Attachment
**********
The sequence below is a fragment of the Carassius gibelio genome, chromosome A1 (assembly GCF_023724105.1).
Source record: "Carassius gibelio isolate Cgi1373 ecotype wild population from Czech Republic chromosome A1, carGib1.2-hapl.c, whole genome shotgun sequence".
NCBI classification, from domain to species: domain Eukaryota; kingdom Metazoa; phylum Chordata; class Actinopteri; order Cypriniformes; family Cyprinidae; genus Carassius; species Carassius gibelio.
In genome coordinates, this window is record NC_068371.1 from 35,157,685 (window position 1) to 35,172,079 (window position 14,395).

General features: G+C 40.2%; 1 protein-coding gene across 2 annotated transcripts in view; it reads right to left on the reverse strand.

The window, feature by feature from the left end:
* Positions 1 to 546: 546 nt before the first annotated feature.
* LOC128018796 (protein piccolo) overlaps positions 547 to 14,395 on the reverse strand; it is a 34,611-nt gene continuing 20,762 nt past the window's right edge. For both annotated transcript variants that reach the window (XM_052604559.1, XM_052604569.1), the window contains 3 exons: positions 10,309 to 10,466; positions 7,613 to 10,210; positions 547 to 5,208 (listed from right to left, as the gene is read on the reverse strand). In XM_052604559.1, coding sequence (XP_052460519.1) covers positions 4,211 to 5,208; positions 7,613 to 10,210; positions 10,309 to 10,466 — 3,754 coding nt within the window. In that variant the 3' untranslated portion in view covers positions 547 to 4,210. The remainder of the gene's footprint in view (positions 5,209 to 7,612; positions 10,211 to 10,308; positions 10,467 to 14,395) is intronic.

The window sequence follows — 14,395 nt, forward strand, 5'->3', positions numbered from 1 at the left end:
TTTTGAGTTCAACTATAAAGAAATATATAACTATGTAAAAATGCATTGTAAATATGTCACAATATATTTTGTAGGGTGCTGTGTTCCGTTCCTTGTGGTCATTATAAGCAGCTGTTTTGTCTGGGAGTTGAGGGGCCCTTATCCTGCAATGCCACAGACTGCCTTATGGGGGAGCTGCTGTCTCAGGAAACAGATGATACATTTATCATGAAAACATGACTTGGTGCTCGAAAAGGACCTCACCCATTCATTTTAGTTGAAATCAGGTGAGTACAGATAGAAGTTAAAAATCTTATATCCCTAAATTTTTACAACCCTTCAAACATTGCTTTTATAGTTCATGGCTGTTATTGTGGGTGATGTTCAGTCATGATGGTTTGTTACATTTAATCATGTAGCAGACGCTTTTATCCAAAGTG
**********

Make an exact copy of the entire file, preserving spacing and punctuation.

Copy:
The sequence below is a fragment of the Carassius gibelio genome, chromosome A1 (assembly GCF_023724105.1).
Source record: "Carassius gibelio isolate Cgi1373 ecotype wild population from Czech Republic chromosome A1, carGib1.2-hapl.c, whole genome shotgun sequence".
NCBI classification, from domain to species: domain Eukaryota; kingdom Metazoa; phylum Chordata; class Actinopteri; order Cypriniformes; family Cyprinidae; genus Carassius; species Carassius gibelio.
In genome coordinates, this window is record NC_068371.1 from 35,157,685 (window position 1) to 35,172,079 (window position 14,395).

General features: G+C 40.2%; 1 protein-coding gene across 2 annotated transcripts in view; it reads right to left on the reverse strand.

The window, feature by feature from the left end:
* Positions 1 to 546: 546 nt before the first annotated feature.
* LOC128018796 (protein piccolo) overlaps positions 547 to 14,395 on the reverse strand; it is a 34,611-nt gene continuing 20,762 nt past the window's right edge. For both annotated transcript variants that reach the window (XM_052604559.1, XM_052604569.1), the window contains 3 exons: positions 10,309 to 10,466; positions 7,613 to 10,210; positions 547 to 5,208 (listed from right to left, as the gene is read on the reverse strand). In XM_052604559.1, coding sequence (XP_052460519.1) covers positions 4,211 to 5,208; positions 7,613 to 10,210; positions 10,309 to 10,466 — 3,754 coding nt within the window. In that variant the 3' untranslated portion in view covers positions 547 to 4,210. The remainder of the gene's footprint in view (positions 5,209 to 7,612; positions 10,211 to 10,308; positions 10,467 to 14,395) is intronic.

The window sequence follows — 14,395 nt, forward strand, 5'->3', positions numbered from 1 at the left end:
TTTTGAGTTCAACTATAAAGAAATATATAACTATGTAAAAATGCATTGTAAATATGTCACAATATATTTTGTAGGGTGCTGTGTTCCGTTCCTTGTGGTCATTATAAGCAGCTGTTTTGTCTGGGAGTTGAGGGGCCCTTATCCTGCAATGCCACAGACTGCCTTATGGGGGAGCTGCTGTCTCAGGAAACAGATGATACATTTATCATGAAAACATGACTTGGTGCTCGAAAAGGACCTCACCCATTCATTTTAGTTGAAATCAGGTGAGTACAGATAGAAGTTAAAAATCTTATATCCCTAAATTTTTACAACCCTTCAAACATTGCTTTTATAGTTCATGGCTGTTATTGTGGGTGATGTTCAGTCATGATGGTTTGTTACATTTAATCATGTAGCAGACGCTTTTATCCAAAGTG